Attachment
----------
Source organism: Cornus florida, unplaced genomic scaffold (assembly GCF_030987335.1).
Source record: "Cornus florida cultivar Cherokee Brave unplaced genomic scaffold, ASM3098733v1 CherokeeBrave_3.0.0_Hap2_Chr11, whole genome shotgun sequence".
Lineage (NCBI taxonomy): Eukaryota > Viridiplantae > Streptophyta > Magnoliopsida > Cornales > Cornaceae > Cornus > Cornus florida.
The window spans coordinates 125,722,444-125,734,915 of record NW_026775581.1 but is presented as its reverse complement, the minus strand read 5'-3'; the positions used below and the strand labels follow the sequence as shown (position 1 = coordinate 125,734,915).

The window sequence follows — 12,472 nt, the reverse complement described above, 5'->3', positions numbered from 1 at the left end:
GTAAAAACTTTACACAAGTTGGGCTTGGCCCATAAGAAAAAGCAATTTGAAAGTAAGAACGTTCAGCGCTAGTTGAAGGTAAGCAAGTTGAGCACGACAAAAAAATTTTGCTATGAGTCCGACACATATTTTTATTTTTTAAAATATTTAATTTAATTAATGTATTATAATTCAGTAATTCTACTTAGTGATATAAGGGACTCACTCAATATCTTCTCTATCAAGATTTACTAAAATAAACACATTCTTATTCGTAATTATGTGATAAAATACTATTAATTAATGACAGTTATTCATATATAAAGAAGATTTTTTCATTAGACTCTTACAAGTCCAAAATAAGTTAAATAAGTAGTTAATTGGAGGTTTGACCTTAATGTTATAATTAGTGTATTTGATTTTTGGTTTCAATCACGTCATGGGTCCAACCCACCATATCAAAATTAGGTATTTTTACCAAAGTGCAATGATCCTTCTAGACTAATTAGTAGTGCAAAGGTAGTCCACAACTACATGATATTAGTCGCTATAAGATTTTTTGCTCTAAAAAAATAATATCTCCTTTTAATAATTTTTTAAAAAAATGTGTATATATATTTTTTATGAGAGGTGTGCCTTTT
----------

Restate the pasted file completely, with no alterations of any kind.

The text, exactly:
Source organism: Cornus florida, unplaced genomic scaffold (assembly GCF_030987335.1).
Source record: "Cornus florida cultivar Cherokee Brave unplaced genomic scaffold, ASM3098733v1 CherokeeBrave_3.0.0_Hap2_Chr11, whole genome shotgun sequence".
Lineage (NCBI taxonomy): Eukaryota > Viridiplantae > Streptophyta > Magnoliopsida > Cornales > Cornaceae > Cornus > Cornus florida.
The window spans coordinates 125,722,444-125,734,915 of record NW_026775581.1 but is presented as its reverse complement, the minus strand read 5'-3'; the positions used below and the strand labels follow the sequence as shown (position 1 = coordinate 125,734,915).

The window sequence follows — 12,472 nt, the reverse complement described above, 5'->3', positions numbered from 1 at the left end:
GTAAAAACTTTACACAAGTTGGGCTTGGCCCATAAGAAAAAGCAATTTGAAAGTAAGAACGTTCAGCGCTAGTTGAAGGTAAGCAAGTTGAGCACGACAAAAAAATTTTGCTATGAGTCCGACACATATTTTTATTTTTTAAAATATTTAATTTAATTAATGTATTATAATTCAGTAATTCTACTTAGTGATATAAGGGACTCACTCAATATCTTCTCTATCAAGATTTACTAAAATAAACACATTCTTATTCGTAATTATGTGATAAAATACTATTAATTAATGACAGTTATTCATATATAAAGAAGATTTTTTCATTAGACTCTTACAAGTCCAAAATAAGTTAAATAAGTAGTTAATTGGAGGTTTGACCTTAATGTTATAATTAGTGTATTTGATTTTTGGTTTCAATCACGTCATGGGTCCAACCCACCATATCAAAATTAGGTATTTTTACCAAAGTGCAATGATCCTTCTAGACTAATTAGTAGTGCAAAGGTAGTCCACAACTACATGATATTAGTCGCTATAAGATTTTTTGCTCTAAAAAAATAATATCTCCTTTTAATAATTTTTTAAAAAAATGTGTATATATATTTTTTATGAGAGGTGTGCCTTTT